Olive Through the Ages

Timeline of events in Olive: 1769-1869

8000 BC-800 AD  |  1769-1869  |  1871-1891  |  1892-1957  |  1958-Present

1769 July 28-29: Gaspár de Portolá, soldiers, and padres cross the Santa Ana River near present day Olive en route to Monterey,6 on an expedition to secure land in Northern California for Spain before the Russians could claim these territories for Russia.10
1771 Father Junipero Serra designates the site along the Santa Ana River near present day Olive as the location of the fourth California mission. However, after hostile encounters with local Gabrielinos, Mission San Gabriel Arcángel is founded many miles northwest instead. The mission has been at its present site in the San Gabriel Valley since 1774, a distance of more than 30 miles from Olive. Two years later on November 1, 1776, Mission San Juan Capistrano, the seventh California mission, is founded in San Juan Capistrano, Orange County's oldest city.7
1776 January 7: Juan Bautista de Anza and his relief party camp on the southern banks of the Santa Ana River en route to San Diego—from an expedition to found San Francisco—to suppress a native rebellion in which Father Luis Jayme of the Mission was murdered. (Source: historical marker at East Riverdale and Orange-Olive Road)
1801 December 8: Retired career soldier Lieutenant Juan Pablo Grijalva of Sonora, Nueva España (New Spain)—a Spanish territory that is now a part of Mexico—files a petition with Lieutenant Manuel Rodriguez, comandante at San Diego, requesting a large tract of land that included the Olive area. Grijalva is not given a title to land but is instead granted cattle grazing rights9 in the areas of Olive, Orange, Villa Park, Tustin, Santa Ana, and Costa Mesa.8 Together with son-in-law José Antonio Yorba, the two retired soldiers and their families construct adobe houses there and establish Rancho Santiago de Santa Ana. The Olive area and surrounding region is known as "Santa Ana of the Yorbas." Grijalva would die in June 1806.9
1810 July 1: Governor José Joaquín de Arrillaga11 grants 62,512 acres of Rancho Santiago de Santa Ana to José Antonio Yorba and nephew Juan Pablo Peralta—grandson and namesake of the late Grijalva—after Yorba's son Tomás9 obtains permission for this land from Maria Dolores Valencia, Grijalva's widow.8 This would be the only Spanish land grant in Orange County.9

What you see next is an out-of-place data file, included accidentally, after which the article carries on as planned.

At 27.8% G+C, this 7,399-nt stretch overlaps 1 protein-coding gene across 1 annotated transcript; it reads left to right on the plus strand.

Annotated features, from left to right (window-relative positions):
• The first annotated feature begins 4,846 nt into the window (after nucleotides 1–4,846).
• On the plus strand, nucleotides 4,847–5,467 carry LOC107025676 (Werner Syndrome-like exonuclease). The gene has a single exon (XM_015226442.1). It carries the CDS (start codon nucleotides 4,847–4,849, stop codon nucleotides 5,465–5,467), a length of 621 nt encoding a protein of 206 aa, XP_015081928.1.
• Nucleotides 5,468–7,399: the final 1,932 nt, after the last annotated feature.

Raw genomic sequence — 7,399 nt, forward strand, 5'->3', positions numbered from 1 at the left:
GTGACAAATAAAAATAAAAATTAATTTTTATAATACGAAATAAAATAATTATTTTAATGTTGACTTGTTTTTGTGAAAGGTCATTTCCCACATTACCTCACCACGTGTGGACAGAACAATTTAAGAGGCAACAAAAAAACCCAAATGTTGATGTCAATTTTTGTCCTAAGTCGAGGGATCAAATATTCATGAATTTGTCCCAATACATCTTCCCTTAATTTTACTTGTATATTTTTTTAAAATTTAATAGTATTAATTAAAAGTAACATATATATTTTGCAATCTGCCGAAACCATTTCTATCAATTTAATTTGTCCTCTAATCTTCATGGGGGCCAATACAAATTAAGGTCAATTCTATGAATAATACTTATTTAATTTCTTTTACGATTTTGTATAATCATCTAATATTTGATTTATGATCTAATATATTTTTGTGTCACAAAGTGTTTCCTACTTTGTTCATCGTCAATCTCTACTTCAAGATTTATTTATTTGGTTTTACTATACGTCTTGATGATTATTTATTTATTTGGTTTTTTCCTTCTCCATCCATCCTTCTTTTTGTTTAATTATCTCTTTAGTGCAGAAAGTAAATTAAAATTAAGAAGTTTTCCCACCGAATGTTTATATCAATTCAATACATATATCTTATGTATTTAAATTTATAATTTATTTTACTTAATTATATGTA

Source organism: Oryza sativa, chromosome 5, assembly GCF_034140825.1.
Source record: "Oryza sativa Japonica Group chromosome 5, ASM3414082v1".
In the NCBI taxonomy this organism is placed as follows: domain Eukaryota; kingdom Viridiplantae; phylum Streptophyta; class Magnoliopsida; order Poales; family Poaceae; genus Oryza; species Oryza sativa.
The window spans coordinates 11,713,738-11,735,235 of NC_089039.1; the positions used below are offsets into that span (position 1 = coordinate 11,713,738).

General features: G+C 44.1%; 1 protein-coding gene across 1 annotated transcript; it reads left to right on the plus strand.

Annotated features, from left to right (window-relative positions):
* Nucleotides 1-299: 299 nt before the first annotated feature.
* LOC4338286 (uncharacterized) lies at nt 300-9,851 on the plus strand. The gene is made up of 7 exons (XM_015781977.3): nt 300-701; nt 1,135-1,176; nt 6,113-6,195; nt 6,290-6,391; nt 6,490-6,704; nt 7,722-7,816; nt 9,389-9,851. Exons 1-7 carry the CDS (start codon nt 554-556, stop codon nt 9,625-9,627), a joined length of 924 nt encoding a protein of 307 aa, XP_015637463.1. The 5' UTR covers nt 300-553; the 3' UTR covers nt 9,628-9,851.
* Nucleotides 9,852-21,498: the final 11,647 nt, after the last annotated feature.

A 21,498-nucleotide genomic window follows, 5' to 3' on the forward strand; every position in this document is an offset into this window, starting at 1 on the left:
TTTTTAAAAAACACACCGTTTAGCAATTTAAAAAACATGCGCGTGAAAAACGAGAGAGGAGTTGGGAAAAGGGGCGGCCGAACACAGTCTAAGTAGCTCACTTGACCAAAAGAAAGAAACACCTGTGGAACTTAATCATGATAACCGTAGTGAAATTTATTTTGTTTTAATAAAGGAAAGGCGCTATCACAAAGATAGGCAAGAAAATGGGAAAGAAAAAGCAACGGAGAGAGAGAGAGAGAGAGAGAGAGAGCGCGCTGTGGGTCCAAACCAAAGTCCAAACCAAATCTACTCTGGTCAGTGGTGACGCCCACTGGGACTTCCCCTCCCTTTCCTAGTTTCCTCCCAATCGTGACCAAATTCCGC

1812 Circa this time, the Yorba settlement of Santa Ana Viejo (Old Santa Ana) is founded below the bend in the Santa Ana River.2 The first adobe is most likely constructed on the lowlands near the Old Santa Ana fieldstone monument.9
1825 January 16: Yorba dies, survived by his second wife Maria Josefa Valencia (daughter of Juan Pablo Grijalva); their sons Tomás, José Antonio II, Bernardo, and Teodocio, and their daughters Isabél, Presentación, and Raymunda.12 Yorba leaves in his will an adobe house, orchard, vineyard, cattle, oxen, sheep, and mules. At Santa Ana Viejo Tomás operates a store, manufactures leather goods and soap, tends to herds of cattle and sheep, and farms and irrigates the land bordering the Santa Ana River. He employs a silversmith, shoemaker, cigarmaker, and hatmaker. Flour is made from grain in the field, and wine and brandy are produced from vineyard grapes.8

The Santa Ana River overflows, flooding the Olive area.9
1847 January 6: Commodore Robert Stockton, General Stephen Watts Kearny, and 600 men of "the Army of the West" camp at Olive two days before their victory against General Andrés Pico and his Californios at the Battle of San Gabriel. This victory would come after their previous defeat by the Californios 85 miles south of Olive at San Pasqual, on December 6, 1846.13 The Battle of San Pasqual, the bloodiest military engagement on California soil, marked the U.S.'s final defeat in the Mexican War before all of California would be acquired as a result of the Treaty of Guadalupe Hidalgo,14 signed on February 2, 1848. The Treaty would also give the U.S. the land at present-day Arizona, New Mexico, Texas, and parts of Colorado, Nevada, and Utah.15
1860 Desiderio Burruel, son-in-law of Teodocio Yorba—the youngest of José Antonio Yorba's sons—is allotted the land at Olive. The higher land becomes known as "Burruel Point."16 NOTE: Burruel Point has been identified on maps to this day as being situated to the east of Santiago Boulevard, where the road runs north and south. This is not the same Burruel Point location referenced at this Web site.
1861 In this year and in 1862, the Santa Ana River overflows, flooding the Olive area.9
1863 February: Teodocio Yorba dies12 after suffering a stroke and great financial losses as a result of the Great Drought of the Sixties that devastated his land and herds of his livestock.17 With the final remaining offspring of José Antonio Yorba now gone, the Yorba family's rancho life comes to an end.
1868 Rancho Santiago de Santa Ana ceases to exist following a civil suit filed by 100 claimants to the land, questioning the legitimacy of the original land grant. Among the claimants are pioneers James McFadden, William Spurgeon, Columbus Tustin, and Alfred Beck Chapman.17

The land at Santa Ana Viejo is sold and a portion of the area is named the Olive Ranch, possibly for the olive trees planted in the area by the Yorbas.18
1869 The settlement of Santa Ana Viejo loses its name when the present city of Santa Ana is founded by William Spurgeon, who purchases the land from Jacob Ross, Sr. Ross had previously purchased the land at present day Santa Ana from Yorba's descendants.8

Henry Watson, his son Jonathan, and son-in-law John M. Bush purchase 6,000 acres from the Yorbas and establish the Bush Watson ditch using Teodocio Yorba's old irrigation ditch as a basis.69

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